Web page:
Re: DSM: Diploma

From: Scott David Gray (sgray@aramis.sudval.org)
Date: Mon Dec 10 2001 - 19:48:02 EST


Hrm...

  I've given some thought to the question of giving a
"diploma" without an evaluation.

  Leaving aside the question of what the word "diploma"
means, I'm forced to ask myself what could possibly be the
value of a diploma which is _not_ an endorsement of the
holder given at the end of an evaluation.
  A diploma is not redeemable for cash or merchandise. A
diploma is not particularly tasty. A diploma has no
entertaining or novel reference information on it. The only
place where any person _claims_ to be able to use a diploma
is as a tool in proving her/his worth to people who don't
know him/her; sort of an official and institiutional letter
of reference.

  I can only come up with one answer. The point of a
diploma given without an evaluation is to perpetrate a
fraud; falsly presenting an individual who has not been
institutionally evaluated as a person who _has_ gone through
such an evaluation. Any document called a "diploma" is
designed to be perceived by others as an endorsement given
at the end of an evaluation.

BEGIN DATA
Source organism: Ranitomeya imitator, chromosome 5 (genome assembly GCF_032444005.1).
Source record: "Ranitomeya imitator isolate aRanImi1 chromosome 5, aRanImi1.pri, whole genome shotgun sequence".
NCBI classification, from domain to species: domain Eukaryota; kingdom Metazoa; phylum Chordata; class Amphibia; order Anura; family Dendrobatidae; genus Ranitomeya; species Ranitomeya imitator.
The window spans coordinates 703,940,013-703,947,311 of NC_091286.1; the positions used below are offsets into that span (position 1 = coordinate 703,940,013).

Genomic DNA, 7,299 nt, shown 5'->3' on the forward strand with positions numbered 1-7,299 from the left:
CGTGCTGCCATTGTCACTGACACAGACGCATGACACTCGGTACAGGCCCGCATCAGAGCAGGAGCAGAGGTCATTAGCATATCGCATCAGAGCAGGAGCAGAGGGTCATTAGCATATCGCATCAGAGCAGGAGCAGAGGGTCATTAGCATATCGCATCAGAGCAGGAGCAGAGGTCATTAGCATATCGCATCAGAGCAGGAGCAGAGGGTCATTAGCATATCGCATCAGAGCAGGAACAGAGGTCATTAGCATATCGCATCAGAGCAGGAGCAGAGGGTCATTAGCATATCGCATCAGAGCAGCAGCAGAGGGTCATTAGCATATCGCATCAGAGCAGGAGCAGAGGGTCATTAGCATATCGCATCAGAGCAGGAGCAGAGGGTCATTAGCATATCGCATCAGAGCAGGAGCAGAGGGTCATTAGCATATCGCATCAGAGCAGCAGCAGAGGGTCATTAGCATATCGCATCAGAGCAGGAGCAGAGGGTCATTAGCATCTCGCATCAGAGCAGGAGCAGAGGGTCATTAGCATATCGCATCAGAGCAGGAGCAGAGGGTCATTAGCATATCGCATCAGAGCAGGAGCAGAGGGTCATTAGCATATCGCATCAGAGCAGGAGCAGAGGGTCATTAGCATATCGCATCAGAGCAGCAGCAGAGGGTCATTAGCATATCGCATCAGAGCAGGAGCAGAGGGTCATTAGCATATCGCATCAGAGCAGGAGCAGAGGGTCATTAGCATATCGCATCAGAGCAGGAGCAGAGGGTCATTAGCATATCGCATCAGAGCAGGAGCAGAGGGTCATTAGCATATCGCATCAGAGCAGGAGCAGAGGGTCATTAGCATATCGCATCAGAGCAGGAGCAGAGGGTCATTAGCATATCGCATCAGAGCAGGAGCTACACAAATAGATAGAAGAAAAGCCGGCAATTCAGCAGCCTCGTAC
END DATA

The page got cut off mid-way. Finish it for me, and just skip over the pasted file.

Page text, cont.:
If a school feels the diploma has little/no real function
in society at large, than the school would do no damage by
refusing to offer a diploma -- leaving people who want a
diploma to seek it through a GED or equivalency.
  If a school feels that the diploma does serve a social
function and that it is legitimate to evaluate a student,
that school should bite the bullet and do what it claims to
the outside world that it does when it offers a diploma --
perform an evaluation.

  I suppose that a school may feel that the diploma does
serve a social function but that it is _NOT_ legitimate to
evaluate a diploma candidate. In which case, it seems to me
that perpetuating fraud on the rest of the community may be
(in the long run) more damaging to the school than either of
the alternatives; simply refusing to offer a diploma, or
offering one (and performing the requisite evaluation) but
leaving it as far outside the daily life of the school as
possible.
  It seems to me that being involved in fraud can discredit
a school if/when articles about the practice start to appear
in the local papers. It seems to me that it can hurt the
school community when/if "word gets out" and the school
starts to attract people who are _not_ interested in its
programme, but only in an easy diploma. It seems to me that
it discredits a school's claims to have an honest and open
internal community, when/if others recognize the
no-evaluation diploma for what it is -- a fraud that the
entire community perpetrates on the "outside" world.

--
 
--Scott David Gray
reply to: sgray@sudval.org
http://www.unseelie.org/
============================================================
Speak the truth, but leave immediately after.

-- Slovenian proverb ============================================================

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